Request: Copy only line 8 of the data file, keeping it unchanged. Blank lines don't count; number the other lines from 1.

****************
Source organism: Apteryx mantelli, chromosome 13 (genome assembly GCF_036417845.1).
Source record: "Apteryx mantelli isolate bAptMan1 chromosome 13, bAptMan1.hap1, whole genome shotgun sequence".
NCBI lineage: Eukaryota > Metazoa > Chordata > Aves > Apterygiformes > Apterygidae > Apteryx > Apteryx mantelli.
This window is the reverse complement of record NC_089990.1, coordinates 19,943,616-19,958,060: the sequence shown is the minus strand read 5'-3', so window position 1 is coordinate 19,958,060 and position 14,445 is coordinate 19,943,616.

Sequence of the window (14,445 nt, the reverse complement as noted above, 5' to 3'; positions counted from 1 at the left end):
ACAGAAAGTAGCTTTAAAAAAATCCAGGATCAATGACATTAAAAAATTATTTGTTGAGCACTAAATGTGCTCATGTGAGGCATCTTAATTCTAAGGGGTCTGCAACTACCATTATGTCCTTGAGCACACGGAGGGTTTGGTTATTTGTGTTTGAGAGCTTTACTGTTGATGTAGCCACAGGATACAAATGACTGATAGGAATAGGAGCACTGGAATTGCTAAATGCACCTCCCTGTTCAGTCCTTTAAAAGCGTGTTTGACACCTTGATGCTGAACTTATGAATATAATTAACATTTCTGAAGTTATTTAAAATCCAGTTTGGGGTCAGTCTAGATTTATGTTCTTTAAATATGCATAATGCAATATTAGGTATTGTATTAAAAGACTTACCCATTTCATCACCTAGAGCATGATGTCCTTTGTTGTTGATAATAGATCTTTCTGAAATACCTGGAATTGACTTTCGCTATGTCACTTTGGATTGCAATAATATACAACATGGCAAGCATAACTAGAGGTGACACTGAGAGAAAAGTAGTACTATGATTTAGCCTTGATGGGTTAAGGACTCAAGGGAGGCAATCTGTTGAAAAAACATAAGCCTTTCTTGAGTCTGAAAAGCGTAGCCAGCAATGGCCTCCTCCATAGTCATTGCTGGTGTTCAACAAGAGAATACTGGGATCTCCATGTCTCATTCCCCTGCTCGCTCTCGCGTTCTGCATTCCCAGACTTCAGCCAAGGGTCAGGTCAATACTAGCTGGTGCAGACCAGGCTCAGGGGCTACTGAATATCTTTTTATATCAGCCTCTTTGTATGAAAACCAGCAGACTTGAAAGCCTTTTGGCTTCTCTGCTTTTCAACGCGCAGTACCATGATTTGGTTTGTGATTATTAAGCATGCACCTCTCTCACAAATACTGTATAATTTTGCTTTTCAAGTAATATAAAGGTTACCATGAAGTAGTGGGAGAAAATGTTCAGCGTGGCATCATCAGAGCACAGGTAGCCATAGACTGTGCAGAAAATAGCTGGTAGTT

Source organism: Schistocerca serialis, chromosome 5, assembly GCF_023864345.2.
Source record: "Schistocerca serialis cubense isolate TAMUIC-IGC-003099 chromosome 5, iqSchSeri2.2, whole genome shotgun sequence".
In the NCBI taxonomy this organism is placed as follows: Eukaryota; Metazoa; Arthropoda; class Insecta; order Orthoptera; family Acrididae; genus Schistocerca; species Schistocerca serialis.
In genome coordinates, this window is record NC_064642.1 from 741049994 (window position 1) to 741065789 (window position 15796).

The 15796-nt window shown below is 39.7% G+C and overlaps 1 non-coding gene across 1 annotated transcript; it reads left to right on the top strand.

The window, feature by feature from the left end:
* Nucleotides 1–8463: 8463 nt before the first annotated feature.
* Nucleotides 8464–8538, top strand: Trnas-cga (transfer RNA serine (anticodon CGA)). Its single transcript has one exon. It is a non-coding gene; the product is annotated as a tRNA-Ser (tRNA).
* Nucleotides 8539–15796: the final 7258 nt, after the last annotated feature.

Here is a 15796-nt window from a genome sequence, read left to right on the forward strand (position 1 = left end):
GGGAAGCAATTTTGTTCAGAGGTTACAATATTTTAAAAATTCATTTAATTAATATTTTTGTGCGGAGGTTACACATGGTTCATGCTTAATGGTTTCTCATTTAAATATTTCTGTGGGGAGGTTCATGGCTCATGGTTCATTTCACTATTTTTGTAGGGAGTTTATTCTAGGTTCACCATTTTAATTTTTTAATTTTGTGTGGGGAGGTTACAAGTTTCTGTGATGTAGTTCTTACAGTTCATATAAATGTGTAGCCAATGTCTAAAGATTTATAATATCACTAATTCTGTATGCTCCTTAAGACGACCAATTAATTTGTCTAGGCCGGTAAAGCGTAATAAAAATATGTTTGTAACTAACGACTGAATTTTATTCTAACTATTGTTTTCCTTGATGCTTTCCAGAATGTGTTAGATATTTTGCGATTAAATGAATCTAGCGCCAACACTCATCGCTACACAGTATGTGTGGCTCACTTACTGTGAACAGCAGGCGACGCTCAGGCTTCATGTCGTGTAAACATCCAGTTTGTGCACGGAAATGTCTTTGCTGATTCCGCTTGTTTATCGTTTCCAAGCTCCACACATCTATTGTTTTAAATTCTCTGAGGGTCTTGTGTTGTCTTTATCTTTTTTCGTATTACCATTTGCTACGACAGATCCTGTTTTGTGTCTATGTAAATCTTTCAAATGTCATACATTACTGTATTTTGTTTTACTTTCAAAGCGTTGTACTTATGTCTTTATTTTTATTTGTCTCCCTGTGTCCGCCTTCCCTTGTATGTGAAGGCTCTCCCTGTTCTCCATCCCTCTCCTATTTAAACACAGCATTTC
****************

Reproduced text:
Source record: "Schistocerca serialis cubense isolate TAMUIC-IGC-003099 chromosome 5, iqSchSeri2.2, whole genome shotgun sequence".